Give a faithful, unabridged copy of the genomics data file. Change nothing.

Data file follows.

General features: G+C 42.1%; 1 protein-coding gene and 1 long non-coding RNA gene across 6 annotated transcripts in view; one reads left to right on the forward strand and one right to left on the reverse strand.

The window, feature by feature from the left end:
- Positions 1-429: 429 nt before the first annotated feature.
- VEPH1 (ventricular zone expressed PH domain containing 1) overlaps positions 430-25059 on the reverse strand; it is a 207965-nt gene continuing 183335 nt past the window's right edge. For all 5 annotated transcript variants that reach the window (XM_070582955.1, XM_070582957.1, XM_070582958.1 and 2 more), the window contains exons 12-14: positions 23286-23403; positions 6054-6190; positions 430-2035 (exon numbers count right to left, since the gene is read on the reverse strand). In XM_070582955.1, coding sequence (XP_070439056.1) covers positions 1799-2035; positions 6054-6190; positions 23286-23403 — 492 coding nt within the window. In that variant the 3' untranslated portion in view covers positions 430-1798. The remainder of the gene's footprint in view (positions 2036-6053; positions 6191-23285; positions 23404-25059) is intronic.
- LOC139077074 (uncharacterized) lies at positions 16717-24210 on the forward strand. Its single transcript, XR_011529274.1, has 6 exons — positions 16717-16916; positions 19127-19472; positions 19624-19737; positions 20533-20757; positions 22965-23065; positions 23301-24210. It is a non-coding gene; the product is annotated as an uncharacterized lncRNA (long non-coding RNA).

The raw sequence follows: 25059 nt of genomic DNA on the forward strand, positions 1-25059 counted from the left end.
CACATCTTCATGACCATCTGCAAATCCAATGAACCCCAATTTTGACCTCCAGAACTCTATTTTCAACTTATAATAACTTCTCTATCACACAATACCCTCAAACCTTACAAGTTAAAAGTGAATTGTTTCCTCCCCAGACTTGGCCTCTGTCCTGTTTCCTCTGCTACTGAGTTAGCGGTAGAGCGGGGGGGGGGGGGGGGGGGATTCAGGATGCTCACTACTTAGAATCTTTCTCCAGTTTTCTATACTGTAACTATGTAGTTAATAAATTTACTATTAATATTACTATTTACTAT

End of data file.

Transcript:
General features: G+C 42.1%; 1 protein-coding gene and 1 long non-coding RNA gene across 6 annotated transcripts in view; one reads left to right on the forward strand and one right to left on the reverse strand.

The window, feature by feature from the left end:
- Positions 1-429: 429 nt before the first annotated feature.
- VEPH1 (ventricular zone expressed PH domain containing 1) overlaps positions 430-25059 on the reverse strand; it is a 207965-nt gene continuing 183335 nt past the window's right edge. For all 5 annotated transcript variants that reach the window (XM_070582955.1, XM_070582957.1, XM_070582958.1 and 2 more), the window contains exons 12-14: positions 23286-23403; positions 6054-6190; positions 430-2035 (exon numbers count right to left, since the gene is read on the reverse strand). In XM_070582955.1, coding sequence (XP_070439056.1) covers positions 1799-2035; positions 6054-6190; positions 23286-23403 — 492 coding nt within the window. In that variant the 3' untranslated portion in view covers positions 430-1798. The remainder of the gene's footprint in view (positions 2036-6053; positions 6191-23285; positions 23404-25059) is intronic.
- LOC139077074 (uncharacterized) lies at positions 16717-24210 on the forward strand. Its single transcript, XR_011529274.1, has 6 exons — positions 16717-16916; positions 19127-19472; positions 19624-19737; positions 20533-20757; positions 22965-23065; positions 23301-24210. It is a non-coding gene; the product is annotated as an uncharacterized lncRNA (long non-coding RNA).

The raw sequence follows: 25059 nt of genomic DNA on the forward strand, positions 1-25059 counted from the left end.
CACATCTTCATGACCATCTGCAAATCCAATGAACCCCAATTTTGACCTCCAGAACTCTATTTTCAACTTATAATAACTTCTCTATCACACAATACCCTCAAACCTTACAAGTTAAAAGTGAATTGTTTCCTCCCCAGACTTGGCCTCTGTCCTGTTTCCTCTGCTACTGAGTTAGCGGTAGAGCGGGGGGGGGGGGGGGGGGGATTCAGGATGCTCACTACTTAGAATCTTTCTCCAGTTTTCTATACTGTAACTATGTAGTTAATAAATTTACTATTAATATTACTATTTACTAT